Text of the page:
(warm-blooded animals):-

 They change their body temperature by physiological means and maintain a more or less constant internal temperature, even when the temperature outside fluctuates. Birds and mammals have physiological mechanisms for keeping body temperature constant or within tolerance limits called as homeostasis. 

  1. Depending upon the range of tolerance the organism can be divided into two categories: 
  2. Eurythermal- the organism can survive and thrive well in a wide range of temperature 
  3. Stenothermal- the organism can survive only in a narrow range of temperature
  4. The range of thermal tolerance defines the range of distribution for these organism
ii) Water
Water is the only inorganic liquid occurring naturally on earth which can function as a resource, condition or a habitat. The total amount of water on earth remains the same; however, it moves from one place to another and regulates various processes in organisms. Water regulates the climate through its role in rainfall distribution and temperature modification. It has significant effect on vegetation type and its composition.

The composition and pH of water determines the suitability of a species to live there. The salt concentration in sea, river and inland water is different and thus inhabited by different species. Some morganism tolerate a wide mrange of salinity and thus called as euryhaline while some can tolerate only a narrow range of salinity, stenohaline.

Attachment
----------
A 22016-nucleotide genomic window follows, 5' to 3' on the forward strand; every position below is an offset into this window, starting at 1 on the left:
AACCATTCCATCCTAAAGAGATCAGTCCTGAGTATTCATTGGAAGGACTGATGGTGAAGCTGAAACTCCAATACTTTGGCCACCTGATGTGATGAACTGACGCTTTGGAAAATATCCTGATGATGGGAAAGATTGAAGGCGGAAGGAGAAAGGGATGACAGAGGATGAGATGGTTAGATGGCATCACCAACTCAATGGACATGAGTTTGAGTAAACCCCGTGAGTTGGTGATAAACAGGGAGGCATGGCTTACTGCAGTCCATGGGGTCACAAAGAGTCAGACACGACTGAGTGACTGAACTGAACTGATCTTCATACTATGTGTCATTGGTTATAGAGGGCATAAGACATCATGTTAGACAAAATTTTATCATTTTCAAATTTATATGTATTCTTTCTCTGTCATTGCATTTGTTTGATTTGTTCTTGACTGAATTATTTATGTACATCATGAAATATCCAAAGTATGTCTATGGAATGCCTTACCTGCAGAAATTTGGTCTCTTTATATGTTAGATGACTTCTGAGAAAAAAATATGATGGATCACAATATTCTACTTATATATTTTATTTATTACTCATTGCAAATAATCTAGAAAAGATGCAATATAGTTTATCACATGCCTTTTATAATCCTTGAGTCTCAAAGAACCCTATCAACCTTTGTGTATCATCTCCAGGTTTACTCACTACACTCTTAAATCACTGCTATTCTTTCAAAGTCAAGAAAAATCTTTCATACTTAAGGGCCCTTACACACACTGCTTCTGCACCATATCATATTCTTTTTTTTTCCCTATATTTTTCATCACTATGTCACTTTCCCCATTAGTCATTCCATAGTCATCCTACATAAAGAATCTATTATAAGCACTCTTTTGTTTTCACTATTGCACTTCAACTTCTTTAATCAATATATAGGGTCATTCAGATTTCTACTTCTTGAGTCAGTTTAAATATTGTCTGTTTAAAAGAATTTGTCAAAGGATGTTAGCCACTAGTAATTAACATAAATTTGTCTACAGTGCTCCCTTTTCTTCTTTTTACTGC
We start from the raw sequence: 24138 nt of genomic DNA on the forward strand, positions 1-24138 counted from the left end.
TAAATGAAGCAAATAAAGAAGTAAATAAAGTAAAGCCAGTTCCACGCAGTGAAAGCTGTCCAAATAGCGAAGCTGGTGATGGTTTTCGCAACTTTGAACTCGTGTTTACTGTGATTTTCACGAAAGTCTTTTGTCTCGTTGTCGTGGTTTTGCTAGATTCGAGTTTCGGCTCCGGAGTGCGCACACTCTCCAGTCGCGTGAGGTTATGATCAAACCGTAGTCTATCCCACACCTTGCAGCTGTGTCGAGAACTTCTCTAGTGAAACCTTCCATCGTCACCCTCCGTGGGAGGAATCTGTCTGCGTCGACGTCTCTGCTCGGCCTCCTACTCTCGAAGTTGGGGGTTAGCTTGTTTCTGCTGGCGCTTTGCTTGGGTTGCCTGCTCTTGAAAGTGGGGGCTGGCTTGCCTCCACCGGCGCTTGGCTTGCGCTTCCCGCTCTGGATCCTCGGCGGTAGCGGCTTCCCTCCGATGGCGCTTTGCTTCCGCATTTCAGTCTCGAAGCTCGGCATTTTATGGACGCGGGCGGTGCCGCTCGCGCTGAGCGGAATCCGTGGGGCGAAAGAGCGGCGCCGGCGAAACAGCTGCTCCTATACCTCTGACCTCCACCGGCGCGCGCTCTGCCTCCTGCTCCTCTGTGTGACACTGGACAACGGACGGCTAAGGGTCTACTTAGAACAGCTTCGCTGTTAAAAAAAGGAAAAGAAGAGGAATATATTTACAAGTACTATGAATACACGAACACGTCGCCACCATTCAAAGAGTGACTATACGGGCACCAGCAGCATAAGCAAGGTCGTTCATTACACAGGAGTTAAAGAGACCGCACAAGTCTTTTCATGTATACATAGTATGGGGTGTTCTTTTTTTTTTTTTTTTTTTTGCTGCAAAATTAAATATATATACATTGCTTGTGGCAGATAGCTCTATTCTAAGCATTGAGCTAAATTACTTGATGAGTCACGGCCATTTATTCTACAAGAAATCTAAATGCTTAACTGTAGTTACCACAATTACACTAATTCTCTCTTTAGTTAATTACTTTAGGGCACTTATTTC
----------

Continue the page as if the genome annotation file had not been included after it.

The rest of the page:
iii) Light
Sun is the ultimate source of energy directly or indirectly for most of the organisms. Light or visible spectrum having wavelengths of 400 – 700 nm is also called photosynthetically active radiation (PAR). The quality (wavelength), the intensity (energy measured in joules) and duration (length of day) of light are important to organisms. The intensity of light varies with latitude and time of the day. 

Light, affects the processes of photosynthesis, growth and reproduction in plants. The quality of light plays an important role in flower induction, seed germination and plant movements. The duration of light regulates the phonological processes, such as flowering and fruiting, in plants.